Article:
Tuesday, September 8, 2009

Apexification with Calcium Hydroxide & MTA Fill

This 15 year old patient has a history of trauma to #8. Trauma occurred at an age before apical closure occurred. Tooth was diagnosed with necrotic pulp and symptomatic apical periodontitis. Note the large periapical lesion.

Traditional apexification using Ca(OH)2 was used.

Tooth debrided to the apex, NaOCl irrigation.

Ca(OH)2 placed.

3 month check shows resorption of Ca(OH)2, but apex still open. Apical lesion almost completely healed.

Ca(OH)2 placed again.

10 month re-evaluation. Apical barrier present, so it was time to obturate. This is a great view of the apical barrier that has formed.

Tooth was obturated with MTA. If this tooth ever needs apical treatment, a simple resection will be done without retropreparation or retrofilling.


Anonymous said...

I just found your blog tonight and have found it very informative and interesting.

A General Dentist from Houston

Anonymous said...

Why was CaOH placed the second time? Even if there was no apical barrier, can you not simply place MTA and obturate. The MTA would continue the process of apexification, wouldn't it?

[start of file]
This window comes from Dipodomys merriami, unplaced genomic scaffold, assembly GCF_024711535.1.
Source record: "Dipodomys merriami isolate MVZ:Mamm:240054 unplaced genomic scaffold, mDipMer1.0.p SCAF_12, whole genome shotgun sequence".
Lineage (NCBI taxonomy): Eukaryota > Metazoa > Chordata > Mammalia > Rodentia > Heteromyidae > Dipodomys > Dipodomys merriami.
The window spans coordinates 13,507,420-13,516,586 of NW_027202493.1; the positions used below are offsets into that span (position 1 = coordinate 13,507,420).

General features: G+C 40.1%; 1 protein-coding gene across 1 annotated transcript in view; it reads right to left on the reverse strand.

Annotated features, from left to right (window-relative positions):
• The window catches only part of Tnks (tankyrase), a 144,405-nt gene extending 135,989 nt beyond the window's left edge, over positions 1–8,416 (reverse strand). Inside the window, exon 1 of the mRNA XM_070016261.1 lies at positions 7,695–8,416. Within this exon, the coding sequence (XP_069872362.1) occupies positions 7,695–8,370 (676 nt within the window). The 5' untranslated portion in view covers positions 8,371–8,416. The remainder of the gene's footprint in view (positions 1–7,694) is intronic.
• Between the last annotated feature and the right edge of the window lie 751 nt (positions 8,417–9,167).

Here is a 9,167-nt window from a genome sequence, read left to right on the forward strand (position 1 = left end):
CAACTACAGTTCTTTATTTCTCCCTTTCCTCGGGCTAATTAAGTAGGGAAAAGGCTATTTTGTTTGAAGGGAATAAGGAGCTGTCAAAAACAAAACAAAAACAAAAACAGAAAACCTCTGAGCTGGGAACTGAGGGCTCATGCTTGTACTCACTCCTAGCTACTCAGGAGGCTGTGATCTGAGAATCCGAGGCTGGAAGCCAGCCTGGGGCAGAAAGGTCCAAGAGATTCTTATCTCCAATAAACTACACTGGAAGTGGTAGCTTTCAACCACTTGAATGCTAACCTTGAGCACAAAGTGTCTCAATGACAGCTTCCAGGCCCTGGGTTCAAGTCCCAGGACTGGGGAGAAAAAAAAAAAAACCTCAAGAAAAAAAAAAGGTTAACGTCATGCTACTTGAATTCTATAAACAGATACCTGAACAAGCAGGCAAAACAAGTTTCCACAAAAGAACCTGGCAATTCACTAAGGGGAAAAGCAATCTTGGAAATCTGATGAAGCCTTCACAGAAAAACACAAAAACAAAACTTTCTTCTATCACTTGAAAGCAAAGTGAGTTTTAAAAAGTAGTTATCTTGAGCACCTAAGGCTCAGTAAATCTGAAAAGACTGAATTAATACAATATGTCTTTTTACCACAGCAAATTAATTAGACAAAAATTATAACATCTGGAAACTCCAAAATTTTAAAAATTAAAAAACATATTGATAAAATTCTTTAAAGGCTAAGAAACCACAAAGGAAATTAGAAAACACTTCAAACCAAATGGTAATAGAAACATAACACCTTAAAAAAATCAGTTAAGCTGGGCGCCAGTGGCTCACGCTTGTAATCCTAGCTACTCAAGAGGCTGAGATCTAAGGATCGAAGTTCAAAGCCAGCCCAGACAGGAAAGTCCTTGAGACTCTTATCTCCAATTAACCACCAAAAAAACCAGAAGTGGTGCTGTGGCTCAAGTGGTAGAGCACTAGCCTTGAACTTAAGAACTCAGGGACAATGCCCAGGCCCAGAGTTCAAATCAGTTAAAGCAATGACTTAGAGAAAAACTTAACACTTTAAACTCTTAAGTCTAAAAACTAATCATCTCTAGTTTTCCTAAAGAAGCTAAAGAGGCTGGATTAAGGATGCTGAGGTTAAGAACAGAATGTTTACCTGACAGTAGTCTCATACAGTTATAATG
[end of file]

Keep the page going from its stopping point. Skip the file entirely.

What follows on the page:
The Endo Blog said...

Yes, CaOH was placed a second time. You could simply place MTA, however with a large open apex, it is more difficult to control the MTA at the apex. The MTA was much easier to place with that little calcific barrier in place.

Eyes for Lies said...

Just looking for some input. My husband went to the dentist today, and he told him because his bite is funny due to a locked tooth in the bite, his teeth have weakened and cracked. He took intra-oral photos to show my husband. He also blamed amalgam fillings. He wants to pull all the amalgam out and put in composite for $2000.

Does this make any sense? I'm concerned....and would love just an unbiased opinion. I live in a small town where a good dentist is very hard to find! I was a dental assistant 20 years ago and we never would have done this then.

You can contact me here:

Anonymous said...

WIth MTA needing moisture to set, how deep will the MTA set? Did you place a moist cotton pellet at the coronal most aspect? I've also seen MTA placed only at the apical 4mm with the rest of the canal backfilled with gutta percha and sealer after the MTA set. What is the advantage of a full MTA fill?

The Endo Blog said...

Dear Anonymous,

I did place a wet cotton pellet over the MTA fill. No post was needed, so MTA was used to obturate the canal. I think MTA provides a good coronal seal as well as apical. However, you could obturate the coronal portion with gutta percha as well.

Anonymous said...

Thanks for the prompt update. With an MTA obturation, will the water in the wet cotton pellet percolate all the way through the MTA (it looks like 10mm or so from your film) to the apex? Thanks again.